James Gavin's truly definitive, epic-sized biography of mega pop star George Michael, who lived from 1963 to 2016, is emotionally satisfying and meticulously researched. George Michael: A Life focuses squarely on how Michael's closeted sexuality and constant fear of being found out affected his psyche, career and relationships. Michael grew up gay "under the disapproving eye of a homophobic Greek orthodox father," writes Gavin (Is That All There Is?: The Strange Life of Peggy Lee). With poor self-esteem--"I was fat and ugly and I had glasses," Michael told interviewers--he began cruising for secretive sex at age 16.
At 18, he and Andrew Ridgeley formed the pop group Wham! Five years later, Michael went solo and found even greater success with the release of his 1987 solo album, Faith. Playing the swaggering and sexually alluring pop star on stage (and singing "I Want Your Sex") was a double-edged sword for Michael, because it encouraged the media to speculate about his sexuality. In an attempt to kill that persona, Michael all but sabotaged his career by suing his record company, accelerating his drug use and refusing to promote his albums or appear in his own music videos. He was forced out of the closet in 1998 when his arrest for public lewdness garnered national headlines, a scandal that his career, already faltering, couldn't overcome. Alcohol, drugs, antidepressants, vocal damage, writer's block, suicide attempts and rehab littered the rest of his heartbreaking 18 years.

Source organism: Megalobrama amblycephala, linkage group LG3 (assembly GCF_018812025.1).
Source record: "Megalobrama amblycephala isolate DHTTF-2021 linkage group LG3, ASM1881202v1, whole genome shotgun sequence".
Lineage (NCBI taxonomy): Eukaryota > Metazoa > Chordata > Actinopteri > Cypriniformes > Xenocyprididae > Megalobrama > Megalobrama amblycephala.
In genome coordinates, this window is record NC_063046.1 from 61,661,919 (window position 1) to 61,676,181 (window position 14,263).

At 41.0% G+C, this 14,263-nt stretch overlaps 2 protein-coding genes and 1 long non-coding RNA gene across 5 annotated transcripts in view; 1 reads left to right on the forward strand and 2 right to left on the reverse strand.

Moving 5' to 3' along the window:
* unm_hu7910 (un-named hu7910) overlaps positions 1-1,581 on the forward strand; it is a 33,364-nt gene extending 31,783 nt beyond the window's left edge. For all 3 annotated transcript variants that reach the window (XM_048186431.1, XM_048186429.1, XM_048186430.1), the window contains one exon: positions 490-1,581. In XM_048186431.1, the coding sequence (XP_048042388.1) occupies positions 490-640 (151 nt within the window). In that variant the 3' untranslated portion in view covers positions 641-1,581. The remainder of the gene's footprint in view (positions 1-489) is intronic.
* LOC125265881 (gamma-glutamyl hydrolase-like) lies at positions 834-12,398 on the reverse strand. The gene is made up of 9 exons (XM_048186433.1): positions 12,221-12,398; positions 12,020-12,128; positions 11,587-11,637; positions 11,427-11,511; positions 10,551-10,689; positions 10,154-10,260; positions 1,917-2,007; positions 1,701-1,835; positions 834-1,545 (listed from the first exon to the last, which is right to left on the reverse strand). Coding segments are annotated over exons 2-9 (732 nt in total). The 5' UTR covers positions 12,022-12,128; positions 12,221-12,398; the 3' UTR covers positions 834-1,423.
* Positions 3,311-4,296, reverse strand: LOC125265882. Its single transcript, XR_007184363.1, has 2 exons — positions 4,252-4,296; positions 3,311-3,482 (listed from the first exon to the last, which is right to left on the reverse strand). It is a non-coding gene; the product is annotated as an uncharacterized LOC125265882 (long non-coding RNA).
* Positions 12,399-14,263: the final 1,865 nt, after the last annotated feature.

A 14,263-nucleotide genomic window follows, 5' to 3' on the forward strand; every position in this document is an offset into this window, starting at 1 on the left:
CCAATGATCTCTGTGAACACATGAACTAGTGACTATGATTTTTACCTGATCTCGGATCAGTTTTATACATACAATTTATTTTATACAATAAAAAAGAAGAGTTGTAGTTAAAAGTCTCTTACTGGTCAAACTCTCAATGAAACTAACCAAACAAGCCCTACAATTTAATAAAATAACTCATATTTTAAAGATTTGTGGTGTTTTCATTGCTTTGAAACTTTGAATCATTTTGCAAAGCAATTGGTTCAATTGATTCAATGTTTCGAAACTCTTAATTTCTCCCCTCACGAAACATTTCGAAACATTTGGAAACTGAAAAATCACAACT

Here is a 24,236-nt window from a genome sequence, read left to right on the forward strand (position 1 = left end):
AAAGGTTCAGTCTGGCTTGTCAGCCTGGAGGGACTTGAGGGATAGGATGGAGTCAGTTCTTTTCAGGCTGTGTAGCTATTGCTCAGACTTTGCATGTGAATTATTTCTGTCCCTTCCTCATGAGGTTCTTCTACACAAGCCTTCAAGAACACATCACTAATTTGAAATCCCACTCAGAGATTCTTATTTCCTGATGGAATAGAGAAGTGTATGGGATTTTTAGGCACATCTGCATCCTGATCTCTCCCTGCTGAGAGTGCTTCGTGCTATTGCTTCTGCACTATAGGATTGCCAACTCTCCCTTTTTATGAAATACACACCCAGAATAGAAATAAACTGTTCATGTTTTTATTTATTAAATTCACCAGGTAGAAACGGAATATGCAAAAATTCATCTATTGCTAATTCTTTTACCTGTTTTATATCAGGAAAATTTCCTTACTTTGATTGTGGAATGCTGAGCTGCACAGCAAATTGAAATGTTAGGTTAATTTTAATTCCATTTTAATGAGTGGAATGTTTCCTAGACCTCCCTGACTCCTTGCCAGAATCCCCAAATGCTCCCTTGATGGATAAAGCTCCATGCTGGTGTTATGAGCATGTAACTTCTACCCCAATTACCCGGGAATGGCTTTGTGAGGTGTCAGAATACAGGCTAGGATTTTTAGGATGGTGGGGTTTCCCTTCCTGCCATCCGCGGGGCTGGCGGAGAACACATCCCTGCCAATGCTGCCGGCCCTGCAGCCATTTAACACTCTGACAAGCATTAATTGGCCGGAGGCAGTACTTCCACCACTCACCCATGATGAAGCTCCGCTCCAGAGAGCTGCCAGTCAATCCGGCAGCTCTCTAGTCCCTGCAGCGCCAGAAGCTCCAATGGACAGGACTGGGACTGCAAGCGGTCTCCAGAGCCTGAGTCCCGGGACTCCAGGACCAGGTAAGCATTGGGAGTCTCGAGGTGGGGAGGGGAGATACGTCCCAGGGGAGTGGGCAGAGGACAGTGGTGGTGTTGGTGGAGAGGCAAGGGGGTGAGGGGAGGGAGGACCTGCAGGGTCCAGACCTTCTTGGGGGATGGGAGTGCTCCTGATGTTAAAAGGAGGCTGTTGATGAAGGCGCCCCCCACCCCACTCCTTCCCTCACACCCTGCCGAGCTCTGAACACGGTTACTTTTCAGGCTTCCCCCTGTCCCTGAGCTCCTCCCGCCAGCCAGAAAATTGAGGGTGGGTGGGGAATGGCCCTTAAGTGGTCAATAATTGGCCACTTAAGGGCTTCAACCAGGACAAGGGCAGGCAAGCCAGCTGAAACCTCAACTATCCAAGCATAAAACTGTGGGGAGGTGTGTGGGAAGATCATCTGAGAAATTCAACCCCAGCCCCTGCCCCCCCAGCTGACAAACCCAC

This is a sad story of illusion versus reality. Although he writes with compassion, Gavin doesn't let Michael off the hook for his self-destructive tendencies. --Kevin Howell, independent reviewer and marketing consultant